This story is fifty years old, but the whole psychology of begging God and the Saints for favours belongs to primitive psychology in any time.

The Saints were metaphorically beaten in the Middle Ages if they failed to produce the right weather.

In 1528 Ignatius went to Paris where he remained for some time.

This was partly to escape from a situation which had become impossible, and partly in order to study theology more thoroughly than was possible in Spain.

He travelled on foot, begging his way, leading a donkey laden with his books.

Bernhard Hegardt says that:

“During the first period – 1528-29 – he appears to have continued the practice of his priestly office and the apportioning of the Exercises practically in the same way as in Alcala and Salamanca, that is to say in the form of prayer meetings and conventicles. This time again he ran into trouble, and when several young men who belonged to his circle, gave away all their possessions in order to beg for their daily bread, Ignatius was blamed with having confused their minds through sorcery, so that he again fell into the hands of the Inquisition. Ignatius, who learnt of the accusation during a journey, sought out the great inquisitor Dr. Matthiius Orfi, immediately on his return to Paris and, thanks to his personal charm, he succeeded in clearing up the matter almost at once.”

He had learnt now how to deal with the Inquisition and was always able to get out of his difficulties with it.

Till about 1530 he lived mainly as a “directeur de consci ence”.

Then a change seems to have taken place, and he devoted himself more to his studies.

He still saw a few people but his experience had taught him to choose them very carefully, to avoid uneducated people, and to limit his activity to a few men of education and intelligence, and even with these he was very reserved.

During these years he met the people who were to become vitally important to the destiny of the Jesuit Order. In

1533 he began again with the exercises, and a fellow student, Peter Faber, had the most extraordinary success with them.

As if touched by a magic wand Faber found himself freed from his carnal appetites, temptations and the weaknesses of his nature.

Ignatius made similar experiences with a few other people, such as Xavier and Diego Lainez.

Bit by bit he began to lay the foundation of the Society of Jesus with these fellow workers.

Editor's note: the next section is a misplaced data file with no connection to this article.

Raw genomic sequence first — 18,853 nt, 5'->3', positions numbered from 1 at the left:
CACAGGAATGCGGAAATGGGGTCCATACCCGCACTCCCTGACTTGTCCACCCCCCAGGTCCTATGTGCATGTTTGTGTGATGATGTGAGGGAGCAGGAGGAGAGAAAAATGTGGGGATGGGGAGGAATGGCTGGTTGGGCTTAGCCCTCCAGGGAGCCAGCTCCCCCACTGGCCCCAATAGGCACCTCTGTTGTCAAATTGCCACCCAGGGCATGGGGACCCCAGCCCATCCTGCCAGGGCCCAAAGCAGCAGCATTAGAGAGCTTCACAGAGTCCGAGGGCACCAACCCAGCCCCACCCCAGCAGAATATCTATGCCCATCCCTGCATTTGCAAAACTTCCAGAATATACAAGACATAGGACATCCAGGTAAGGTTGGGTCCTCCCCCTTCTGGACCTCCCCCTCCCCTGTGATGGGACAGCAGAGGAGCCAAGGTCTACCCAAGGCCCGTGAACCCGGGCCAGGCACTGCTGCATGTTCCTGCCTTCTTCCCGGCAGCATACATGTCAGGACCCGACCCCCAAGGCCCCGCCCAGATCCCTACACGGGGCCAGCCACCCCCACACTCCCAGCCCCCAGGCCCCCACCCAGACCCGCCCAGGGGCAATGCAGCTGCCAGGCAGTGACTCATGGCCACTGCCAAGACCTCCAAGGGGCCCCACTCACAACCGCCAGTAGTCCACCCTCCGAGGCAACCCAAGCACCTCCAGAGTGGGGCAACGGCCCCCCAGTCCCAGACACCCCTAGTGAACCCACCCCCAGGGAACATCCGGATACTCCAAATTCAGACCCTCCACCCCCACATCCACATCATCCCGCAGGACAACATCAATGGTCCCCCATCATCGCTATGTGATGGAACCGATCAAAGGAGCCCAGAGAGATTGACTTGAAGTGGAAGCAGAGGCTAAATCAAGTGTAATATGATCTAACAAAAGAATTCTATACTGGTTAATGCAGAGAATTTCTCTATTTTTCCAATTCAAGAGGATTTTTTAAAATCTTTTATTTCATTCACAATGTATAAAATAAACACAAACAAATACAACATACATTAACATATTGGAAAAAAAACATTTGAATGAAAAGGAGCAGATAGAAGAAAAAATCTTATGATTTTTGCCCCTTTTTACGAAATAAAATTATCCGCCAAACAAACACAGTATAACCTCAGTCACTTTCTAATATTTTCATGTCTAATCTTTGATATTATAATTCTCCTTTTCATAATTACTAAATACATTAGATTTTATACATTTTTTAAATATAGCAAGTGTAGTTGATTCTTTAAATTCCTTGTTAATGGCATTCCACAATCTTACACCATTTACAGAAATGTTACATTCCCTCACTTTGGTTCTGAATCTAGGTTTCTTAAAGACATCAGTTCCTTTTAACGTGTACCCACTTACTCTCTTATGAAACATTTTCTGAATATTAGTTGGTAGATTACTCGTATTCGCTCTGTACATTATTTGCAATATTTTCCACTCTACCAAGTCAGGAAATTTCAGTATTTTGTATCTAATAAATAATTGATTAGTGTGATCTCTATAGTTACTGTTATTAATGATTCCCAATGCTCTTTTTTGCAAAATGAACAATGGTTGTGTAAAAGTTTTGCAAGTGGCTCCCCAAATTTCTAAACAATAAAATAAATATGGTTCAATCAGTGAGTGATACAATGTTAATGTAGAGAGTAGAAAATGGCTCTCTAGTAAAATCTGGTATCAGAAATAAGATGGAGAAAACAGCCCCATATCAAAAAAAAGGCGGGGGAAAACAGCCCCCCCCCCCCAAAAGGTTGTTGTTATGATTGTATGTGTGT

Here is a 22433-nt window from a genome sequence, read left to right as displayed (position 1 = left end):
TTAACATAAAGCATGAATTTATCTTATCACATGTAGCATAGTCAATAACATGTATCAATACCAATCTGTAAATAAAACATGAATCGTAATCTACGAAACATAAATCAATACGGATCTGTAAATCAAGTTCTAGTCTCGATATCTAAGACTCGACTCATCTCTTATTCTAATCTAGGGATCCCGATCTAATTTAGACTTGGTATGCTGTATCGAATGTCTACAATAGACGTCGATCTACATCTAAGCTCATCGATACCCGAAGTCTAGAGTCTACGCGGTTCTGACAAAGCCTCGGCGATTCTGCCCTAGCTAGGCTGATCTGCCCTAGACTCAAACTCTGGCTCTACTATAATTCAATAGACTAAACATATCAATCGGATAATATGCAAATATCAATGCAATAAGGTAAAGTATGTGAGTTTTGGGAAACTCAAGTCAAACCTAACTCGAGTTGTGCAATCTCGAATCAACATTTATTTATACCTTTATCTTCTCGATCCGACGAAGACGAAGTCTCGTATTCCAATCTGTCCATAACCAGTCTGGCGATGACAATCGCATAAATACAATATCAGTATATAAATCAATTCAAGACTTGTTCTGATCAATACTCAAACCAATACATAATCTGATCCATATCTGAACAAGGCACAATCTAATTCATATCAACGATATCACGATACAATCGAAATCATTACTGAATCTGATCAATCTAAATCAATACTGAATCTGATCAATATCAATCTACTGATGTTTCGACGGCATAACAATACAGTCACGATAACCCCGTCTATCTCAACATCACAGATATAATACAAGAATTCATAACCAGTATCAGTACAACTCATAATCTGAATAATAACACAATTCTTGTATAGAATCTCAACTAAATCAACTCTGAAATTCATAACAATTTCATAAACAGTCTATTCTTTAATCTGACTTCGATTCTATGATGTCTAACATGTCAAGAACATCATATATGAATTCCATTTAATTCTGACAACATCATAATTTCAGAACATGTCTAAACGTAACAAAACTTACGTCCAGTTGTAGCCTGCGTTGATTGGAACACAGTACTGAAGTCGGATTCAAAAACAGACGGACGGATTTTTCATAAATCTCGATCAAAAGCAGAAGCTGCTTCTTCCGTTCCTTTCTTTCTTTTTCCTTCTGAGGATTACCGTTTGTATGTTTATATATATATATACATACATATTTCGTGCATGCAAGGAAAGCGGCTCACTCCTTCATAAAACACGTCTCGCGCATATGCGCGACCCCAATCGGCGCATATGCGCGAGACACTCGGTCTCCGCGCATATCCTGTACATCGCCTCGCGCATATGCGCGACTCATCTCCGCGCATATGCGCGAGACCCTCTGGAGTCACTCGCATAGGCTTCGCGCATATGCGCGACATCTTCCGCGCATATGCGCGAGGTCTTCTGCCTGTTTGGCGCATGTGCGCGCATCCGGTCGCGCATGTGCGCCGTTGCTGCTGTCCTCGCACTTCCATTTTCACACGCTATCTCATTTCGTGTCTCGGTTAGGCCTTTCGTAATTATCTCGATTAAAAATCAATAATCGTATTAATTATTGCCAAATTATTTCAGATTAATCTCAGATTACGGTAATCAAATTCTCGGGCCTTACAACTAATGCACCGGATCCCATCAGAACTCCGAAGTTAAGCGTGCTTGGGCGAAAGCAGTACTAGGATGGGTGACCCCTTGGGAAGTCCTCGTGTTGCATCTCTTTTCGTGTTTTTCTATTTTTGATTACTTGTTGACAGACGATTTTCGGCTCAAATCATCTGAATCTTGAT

It was a very small conventicle at first, Ignatius had learnt to distrust crowds.

He returned to Spain and made arrangements to meet his fellow workers at Venice in order to undertake a journey to the Holy Land but, while they were in Venice, the Turkish war broke out and made the voyage impossible.

It was in Venice that the idea of founding a monastic order was first broached and Ignatius decided to go to Rome to obtain the Pope’s consent.

It was on this journey that he had the vision of which I have already spoken.

After considerable difficulties in Rome he succeeded in 1540 in winning the consent of the Pope, Paul III, who founded the order of the Jesuits with a Papal Bull. Ignatius had now reached his goal and became the first General of the Jesuits.

It is characteristic of the man that he immediately went to the kitchen and did the work of a kitchen boy in order to prove to himself that his high post had not engendered pride.

He died in Rome in 1556 while still General of the Jesuit Order.

I have now given you a brief outline of the life of Ignatius and must postpone the discussion of the exercises themselves till next Semester but I would like to make a few general remarks.

Ignatius broke entirely with the earlier meditations of the Devoti.

These latter, though founded on a different dogma, are nearly related to meditation in the East.

The goal of the Devoti was to submerge themselves in God, to reach inner peace, to cut themselves off from the world, to practise the “sich lassen “‘:- and detachment’ of Eckhart.

But Ignatius militarized meditation, it became exercises, to be carried through in a strictly prescribed time.

New ideas come in, such as the doctrine of the Elect, and the mystical content, all-important for the Devoti, was abandoned, except for a few mystical ideas which were allowed as a method for enticing the will into the right path.

The path of the Devoti led inwards, that of Ignatius outwards: deeds, battle, enterprise, attacks on the world, the right use of the will were the goal.

Mysticism was dissolved in method.

Some of the content of the exercises originated in Arabian mysticism but we will speak of this in the next Semester. ~Carl Jung, ETH Lectures, Pages 168-173.